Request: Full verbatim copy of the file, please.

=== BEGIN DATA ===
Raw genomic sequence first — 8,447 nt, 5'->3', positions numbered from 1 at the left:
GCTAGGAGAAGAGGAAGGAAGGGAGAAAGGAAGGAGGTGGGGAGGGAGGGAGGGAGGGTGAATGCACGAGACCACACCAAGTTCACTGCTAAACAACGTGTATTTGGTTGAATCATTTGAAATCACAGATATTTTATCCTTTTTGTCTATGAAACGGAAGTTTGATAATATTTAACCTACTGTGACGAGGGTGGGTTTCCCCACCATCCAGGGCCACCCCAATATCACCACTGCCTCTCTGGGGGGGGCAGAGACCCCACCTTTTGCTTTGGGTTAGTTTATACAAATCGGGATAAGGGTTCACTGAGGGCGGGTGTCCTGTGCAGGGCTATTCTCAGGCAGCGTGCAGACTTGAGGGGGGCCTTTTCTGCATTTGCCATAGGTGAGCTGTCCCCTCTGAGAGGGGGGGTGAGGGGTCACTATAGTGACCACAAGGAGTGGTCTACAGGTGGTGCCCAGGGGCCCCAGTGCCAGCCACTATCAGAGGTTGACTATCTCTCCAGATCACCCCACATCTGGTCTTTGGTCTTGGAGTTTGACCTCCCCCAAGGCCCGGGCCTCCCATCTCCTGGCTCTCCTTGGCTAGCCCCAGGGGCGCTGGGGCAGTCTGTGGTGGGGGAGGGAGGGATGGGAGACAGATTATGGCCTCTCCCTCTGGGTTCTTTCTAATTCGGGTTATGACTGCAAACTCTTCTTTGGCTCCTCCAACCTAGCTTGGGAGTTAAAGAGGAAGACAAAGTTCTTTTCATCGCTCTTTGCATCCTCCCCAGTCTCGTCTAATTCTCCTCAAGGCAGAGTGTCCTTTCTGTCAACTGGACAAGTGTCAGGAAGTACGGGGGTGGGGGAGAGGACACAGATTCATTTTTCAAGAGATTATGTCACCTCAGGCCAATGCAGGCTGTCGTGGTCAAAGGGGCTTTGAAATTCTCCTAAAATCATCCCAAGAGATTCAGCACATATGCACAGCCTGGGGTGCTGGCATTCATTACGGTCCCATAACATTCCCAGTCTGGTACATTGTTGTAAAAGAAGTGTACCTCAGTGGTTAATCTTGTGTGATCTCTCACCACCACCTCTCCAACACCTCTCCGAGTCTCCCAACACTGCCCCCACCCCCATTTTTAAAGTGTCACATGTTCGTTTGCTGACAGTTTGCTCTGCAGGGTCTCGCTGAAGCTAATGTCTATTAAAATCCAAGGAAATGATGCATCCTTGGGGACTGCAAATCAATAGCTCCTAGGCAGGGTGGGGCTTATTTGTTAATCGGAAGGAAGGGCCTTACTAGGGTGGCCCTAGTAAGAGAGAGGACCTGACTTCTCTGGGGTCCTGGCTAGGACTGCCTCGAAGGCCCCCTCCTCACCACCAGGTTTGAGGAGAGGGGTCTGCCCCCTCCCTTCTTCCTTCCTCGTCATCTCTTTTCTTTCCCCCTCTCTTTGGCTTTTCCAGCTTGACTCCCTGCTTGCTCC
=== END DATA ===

Raw genomic sequence first — 8,447 nt, 5'->3', positions numbered from 1 at the left:
GCTAGGAGAAGAGGAAGGAAGGGAGAAAGGAAGGAGGTGGGGAGGGAGGGAGGGAGGGTGAATGCACGAGACCACACCAAGTTCACTGCTAAACAACGTGTATTTGGTTGAATCATTTGAAATCACAGATATTTTATCCTTTTTGTCTATGAAACGGAAGTTTGATAATATTTAACCTACTGTGACGAGGGTGGGTTTCCCCACCATCCAGGGCCACCCCAATATCACCACTGCCTCTCTGGGGGGGGCAGAGACCCCACCTTTTGCTTTGGGTTAGTTTATACAAATCGGGATAAGGGTTCACTGAGGGCGGGTGTCCTGTGCAGGGCTATTCTCAGGCAGCGTGCAGACTTGAGGGGGGCCTTTTCTGCATTTGCCATAGGTGAGCTGTCCCCTCTGAGAGGGGGGGTGAGGGGTCACTATAGTGACCACAAGGAGTGGTCTACAGGTGGTGCCCAGGGGCCCCAGTGCCAGCCACTATCAGAGGTTGACTATCTCTCCAGATCACCCCACATCTGGTCTTTGGTCTTGGAGTTTGACCTCCCCCAAGGCCCGGGCCTCCCATCTCCTGGCTCTCCTTGGCTAGCCCCAGGGGCGCTGGGGCAGTCTGTGGTGGGGGAGGGAGGGATGGGAGACAGATTATGGCCTCTCCCTCTGGGTTCTTTCTAATTCGGGTTATGACTGCAAACTCTTCTTTGGCTCCTCCAACCTAGCTTGGGAGTTAAAGAGGAAGACAAAGTTCTTTTCATCGCTCTTTGCATCCTCCCCAGTCTCGTCTAATTCTCCTCAAGGCAGAGTGTCCTTTCTGTCAACTGGACAAGTGTCAGGAAGTACGGGGGTGGGGGAGAGGACACAGATTCATTTTTCAAGAGATTATGTCACCTCAGGCCAATGCAGGCTGTCGTGGTCAAAGGGGCTTTGAAATTCTCCTAAAATCATCCCAAGAGATTCAGCACATATGCACAGCCTGGGGTGCTGGCATTCATTACGGTCCCATAACATTCCCAGTCTGGTACATTGTTGTAAAAGAAGTGTACCTCAGTGGTTAATCTTGTGTGATCTCTCACCACCACCTCTCCAACACCTCTCCGAGTCTCCCAACACTGCCCCCACCCCCATTTTTAAAGTGTCACATGTTCGTTTGCTGACAGTTTGCTCTGCAGGGTCTCGCTGAAGCTAATGTCTATTAAAATCCAAGGAAATGATGCATCCTTGGGGACTGCAAATCAATAGCTCCTAGGCAGGGTGGGGCTTATTTGTTAATCGGAAGGAAGGGCCTTACTAGGGTGGCCCTAGTAAGAGAGAGGACCTGACTTCTCTGGGGTCCTGGCTAGGACTGCCTCGAAGGCCCCCTCCTCACCACCAGGTTTGAGGAGAGGGGTCTGCCCCCTCCCTTCTTCCTTCCTCGTCATCTCTTTTCTTTCCCCCTCTCTTTGGCTTTTCCAGCTTGACTCCCTGCTTGCTCC